PDF files are a little trickier if there are pages you want to exclude from your booklet. The key here is to put the RANGE(S) of the pages you want. For example, in Pintalabios I didn’t need the practice sentences and questions or the game for the booklet so I just printed the ranges 13-31, selected Booklet and print. Note: PDF files printed in Booklet form print vertically (like mini novels) and the PowerPoint booklets print horizontally so you flip the pages up instead of turning them. To work around this you could take any slideshow and save it as a PDF then print using the booklet form.

How to Print_Booklet_PPHow to Print_Booklet_PP_2How to Print_Booklet_PDF

This works for the 1-3 page readings as well. Just skip the lesson parts when selecting your ranges but be sure to keep the first page so your book has a cover.

Now you can make as many copies as you need to replace lost or yucky copies and give away to your students. My heritage speakers love to take these home to read to their younger siblings.

From Martina Bex: The Comprehensible Classroom

Maybe you’ve heard Martina described as a goddess, or the Fairy Godmother of CI? These fantastic freebies will help you understand why (you know, in case you’ve been living under a rock and don’t know the magical wonders of Martina).

I also like to print stories from the SOMOS curriculum after my students study a unit.

La Criatura

¡Ratones en Casa!

Pepinillos, el muchacho simpático

Christ y Jennifer

El Niño Sastre

El Popocalipsis

La Correcaca

Basic Reading: quiere, tiene, le dice

Los Fidget Spinners

Pintalabios Para el Portero

Justin Beiber visitó Tulum

El Secreto de Ramón

La Leyenda by Robert Harrell via Martina Bex

El Travieso Hermano Menor by Jalen Waltman via Martina Bex

From Kristy Placido: Placido Language Resources

Kristy is a fantastic author and has kindly offered these freebies for Novice and Intermediate learners.

Cashnip Kitty

Pokemon Go

La Noche Boca Arriba

Chac Mool

From Carrie Toth: Somewhere to Share

Another fantastic author! Check out these free readers!

Eclipse Solar

Si tú la ves

From Mundo de Pepita

This seller has the most adorable resources for Littles. You can purchase and print unlimited  MiniBooks for your library or your students.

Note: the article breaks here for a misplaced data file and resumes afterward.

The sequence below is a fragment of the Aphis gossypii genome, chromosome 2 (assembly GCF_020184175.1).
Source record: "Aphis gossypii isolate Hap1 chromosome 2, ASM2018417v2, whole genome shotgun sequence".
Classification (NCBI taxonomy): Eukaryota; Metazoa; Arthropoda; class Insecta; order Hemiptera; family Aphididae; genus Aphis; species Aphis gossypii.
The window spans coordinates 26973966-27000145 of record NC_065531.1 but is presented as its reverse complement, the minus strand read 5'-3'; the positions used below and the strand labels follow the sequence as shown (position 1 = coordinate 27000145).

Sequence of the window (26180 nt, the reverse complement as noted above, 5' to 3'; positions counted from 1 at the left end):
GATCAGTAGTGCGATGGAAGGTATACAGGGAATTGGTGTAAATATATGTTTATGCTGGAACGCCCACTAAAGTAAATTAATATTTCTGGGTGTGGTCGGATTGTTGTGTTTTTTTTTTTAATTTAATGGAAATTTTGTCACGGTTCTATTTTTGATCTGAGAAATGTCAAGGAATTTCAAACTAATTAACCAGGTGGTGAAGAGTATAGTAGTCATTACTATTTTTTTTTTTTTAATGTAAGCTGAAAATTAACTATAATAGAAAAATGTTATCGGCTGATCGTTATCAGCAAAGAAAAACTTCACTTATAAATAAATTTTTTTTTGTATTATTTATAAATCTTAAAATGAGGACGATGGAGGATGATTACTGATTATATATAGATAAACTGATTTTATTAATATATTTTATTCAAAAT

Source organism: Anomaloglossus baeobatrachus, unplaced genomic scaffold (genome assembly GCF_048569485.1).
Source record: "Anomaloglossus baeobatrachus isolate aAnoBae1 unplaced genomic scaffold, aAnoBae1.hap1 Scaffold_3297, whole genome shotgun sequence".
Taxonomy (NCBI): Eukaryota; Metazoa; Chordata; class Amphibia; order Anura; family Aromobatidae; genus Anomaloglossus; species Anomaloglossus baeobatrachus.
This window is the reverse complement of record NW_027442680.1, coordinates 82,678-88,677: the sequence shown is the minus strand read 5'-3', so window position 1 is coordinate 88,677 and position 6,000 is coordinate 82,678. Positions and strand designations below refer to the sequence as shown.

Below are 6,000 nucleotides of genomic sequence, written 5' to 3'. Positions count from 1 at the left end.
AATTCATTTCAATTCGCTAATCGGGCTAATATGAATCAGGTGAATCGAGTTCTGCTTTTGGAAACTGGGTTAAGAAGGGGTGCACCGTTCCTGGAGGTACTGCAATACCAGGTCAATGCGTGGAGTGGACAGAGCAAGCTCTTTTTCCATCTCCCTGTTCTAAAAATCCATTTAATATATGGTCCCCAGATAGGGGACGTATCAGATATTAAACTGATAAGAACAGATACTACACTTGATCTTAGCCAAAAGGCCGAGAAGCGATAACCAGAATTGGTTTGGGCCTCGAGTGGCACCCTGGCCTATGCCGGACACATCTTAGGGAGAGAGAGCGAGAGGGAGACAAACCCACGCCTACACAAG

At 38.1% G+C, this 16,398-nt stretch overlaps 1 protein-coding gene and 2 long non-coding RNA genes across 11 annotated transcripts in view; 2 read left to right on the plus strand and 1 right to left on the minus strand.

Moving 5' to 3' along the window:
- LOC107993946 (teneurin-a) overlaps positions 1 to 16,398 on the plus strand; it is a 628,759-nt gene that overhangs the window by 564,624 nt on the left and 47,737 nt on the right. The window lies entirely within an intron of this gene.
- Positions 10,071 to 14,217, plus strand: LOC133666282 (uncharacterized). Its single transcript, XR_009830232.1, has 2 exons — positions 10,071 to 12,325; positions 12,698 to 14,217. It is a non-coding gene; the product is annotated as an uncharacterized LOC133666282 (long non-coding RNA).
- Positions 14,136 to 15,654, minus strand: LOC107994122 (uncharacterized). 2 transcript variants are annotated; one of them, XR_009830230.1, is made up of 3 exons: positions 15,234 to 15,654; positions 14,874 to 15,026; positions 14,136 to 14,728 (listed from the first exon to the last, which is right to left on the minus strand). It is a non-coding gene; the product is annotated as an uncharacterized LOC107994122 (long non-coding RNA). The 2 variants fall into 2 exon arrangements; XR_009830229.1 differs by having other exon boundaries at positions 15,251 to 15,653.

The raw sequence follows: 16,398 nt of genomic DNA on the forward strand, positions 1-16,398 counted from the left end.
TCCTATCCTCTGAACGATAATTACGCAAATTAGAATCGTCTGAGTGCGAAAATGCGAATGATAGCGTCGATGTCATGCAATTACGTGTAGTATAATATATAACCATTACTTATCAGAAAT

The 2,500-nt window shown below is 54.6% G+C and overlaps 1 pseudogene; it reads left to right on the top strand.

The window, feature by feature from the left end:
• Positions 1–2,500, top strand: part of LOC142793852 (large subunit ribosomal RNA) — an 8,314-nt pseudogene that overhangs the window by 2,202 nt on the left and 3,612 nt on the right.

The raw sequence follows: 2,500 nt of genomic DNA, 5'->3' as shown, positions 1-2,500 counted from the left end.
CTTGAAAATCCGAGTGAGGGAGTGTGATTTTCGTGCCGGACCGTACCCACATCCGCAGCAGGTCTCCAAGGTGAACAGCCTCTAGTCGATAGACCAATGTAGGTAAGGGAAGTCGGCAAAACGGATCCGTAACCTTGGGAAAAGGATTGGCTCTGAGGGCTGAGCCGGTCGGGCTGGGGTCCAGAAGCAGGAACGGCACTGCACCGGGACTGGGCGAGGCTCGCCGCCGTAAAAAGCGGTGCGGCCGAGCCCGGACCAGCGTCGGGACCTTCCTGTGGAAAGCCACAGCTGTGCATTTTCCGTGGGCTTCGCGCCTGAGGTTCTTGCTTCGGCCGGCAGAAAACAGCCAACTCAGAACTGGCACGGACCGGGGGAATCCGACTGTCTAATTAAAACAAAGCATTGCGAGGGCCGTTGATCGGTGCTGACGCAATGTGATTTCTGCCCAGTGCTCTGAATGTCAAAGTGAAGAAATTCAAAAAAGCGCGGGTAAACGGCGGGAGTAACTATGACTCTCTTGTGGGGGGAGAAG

Olivia y los Pájaros

Biblioburro Coloring Book

From Storyteller’s Corner

This little gem of a shop has some beautiful stories for your Littles. I like to print out the stories for my Middles who are just dipping their toes into FVR. My reluctant readers find these little stories less intimidating than the regular novels in our library. Don’t forget to check out the $1 Bin for some other fantastic titles and be on the lookout for their Flash Freebies!

Rosa Parks

Tengo Frio

Isabel va a la escuela

Jesús va a Jerusalém

Los Tiburones

Bryce Hedstrom

Looking for non-fiction reading material? Bryce has you covered! You can buy his beautiful book Conexiones here.  I print and keep these stories (minus the teacher instructions) in folders in my library.

Quieres Comer el Cuy?

Los Países Megadiversos

El Jaguar

Español o Castellano

Como Mirar un Eclipse del Sol

Legends and Stories

La Corza Blanca

La Chica Quiere Café

La Chica Fantástica

El Chico Pequeño

The Girl and the Cat

El Trabajo en el Zoológico

El Secreto de Hablar Con Las Chicas

El Amigo Especial

Comprendes Mendez SpanishShop

Ballenas Mitos y Leyendas

Maris Hawkinshas generously offered her Noticias to the collection!

Spanish Plans also shared this resource:  We have a youtube playlist on how to compile other free readers for your classroom:

I hope you enjoy expanding your classroom library with these freebies! See you at the next Puente.